Identity theft is becoming an increasingly common form of thievery in this technology age. An identity thief takes some piece of your personal information and uses it without your knowledge to commit fraud. This is a very serious crime and can cost you considerable time and money in cleaning up the mess thieves have created.
Identity Theft........Who can I contact if it happens to me?
Contact your local law enforcement as soon as possible. They can provide you with immediate assistance and help you in the process. We also want you to have the following phone number and website to aid you if this does happen to you. The Federal Trade Commission (FTC) Hotline toll free number is 1-877-IDTHEFT (438-4338).
You can also visit the FTC website at www.idtheft.gov.
The hotline and website give you one place to report the theft to the federal government and give you helpful information. The FTC puts your information into a secure consumer fraud database where it can be used to help other law enforcement agencies and private entities in their investigations and victim assistance.
Identity Theft........How do they get my information?
Order a copy of your credit report from each of the three major credit bureaus. Make sure that the information on the report is accurate and includes only those activities you’ve authorized. By law, credit bureaus can charge you no more than $9 for a copy of your credit report. Repeat this process at least once a year. Credit Bureau information is as follows:
Secure personal information in your home, especially if you have roommates, employ outside help or are having service work done in your home.
Ask about information security procedures in your workplace Find out who has access to your personal information and verify that records are kept in a secure location. Ask about the disposal procedures for those records as well.
Don’t give out personal information on the phone, through the mail or over the Internet unless you’ve initiated the contact or are sure you know who you’re dealing with. Identity thieves may pose as representatives of banks, Internet service providers (ISPs) and even government agencies to get you to reveal your SSN, your bank account information and other identifying information.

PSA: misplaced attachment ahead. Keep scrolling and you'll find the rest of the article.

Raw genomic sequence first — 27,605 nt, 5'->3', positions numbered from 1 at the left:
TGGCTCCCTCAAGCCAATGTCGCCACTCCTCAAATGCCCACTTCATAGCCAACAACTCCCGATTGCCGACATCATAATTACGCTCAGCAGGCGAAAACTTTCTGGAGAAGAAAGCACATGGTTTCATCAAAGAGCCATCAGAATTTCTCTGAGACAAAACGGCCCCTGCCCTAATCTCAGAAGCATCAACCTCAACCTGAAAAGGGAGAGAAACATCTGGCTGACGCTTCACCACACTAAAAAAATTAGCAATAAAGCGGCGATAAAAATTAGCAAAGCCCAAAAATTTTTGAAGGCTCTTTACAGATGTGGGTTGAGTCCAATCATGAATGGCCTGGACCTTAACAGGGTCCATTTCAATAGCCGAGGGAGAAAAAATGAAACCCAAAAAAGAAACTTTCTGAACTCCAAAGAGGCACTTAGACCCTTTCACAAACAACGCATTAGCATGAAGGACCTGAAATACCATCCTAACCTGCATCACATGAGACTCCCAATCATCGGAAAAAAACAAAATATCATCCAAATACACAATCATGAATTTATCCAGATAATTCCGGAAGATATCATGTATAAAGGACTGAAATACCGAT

Guard you mail and trash from theft. Deposit outgoing mail in post office collection boxes or at your local post office, rather than in an unsecured mailbox. Promptly remove mail from your mailbox. If you’re planning to be away from home and can’t pick up your mail, request a vacation hold from your post office. To thwart an identity thief who may pick through your trash or recycling bins to capture your personal information, tear or shred your charge receipts, copies of credit applications, insurance forms, physician statements, checks and bank statements, expired charge cards that you are discarding and credit offers you get in the mail.
Do not carry your SSN card; leave it in a secure place. Give your SSN only when absolutely necessary. Ask to use other types of identifiers when possible.
Carry only identification information and the number of credit and debit cards that you’ll actually need.
Pay attention to your billing cycles. Follow up with creditors if your bills don’t arrive on time. A missing credit card bill could mean an identity thief has taken over your account and changed your billing address to cover his tracks.
Always protect your private information as best you can.
Community State Bank.
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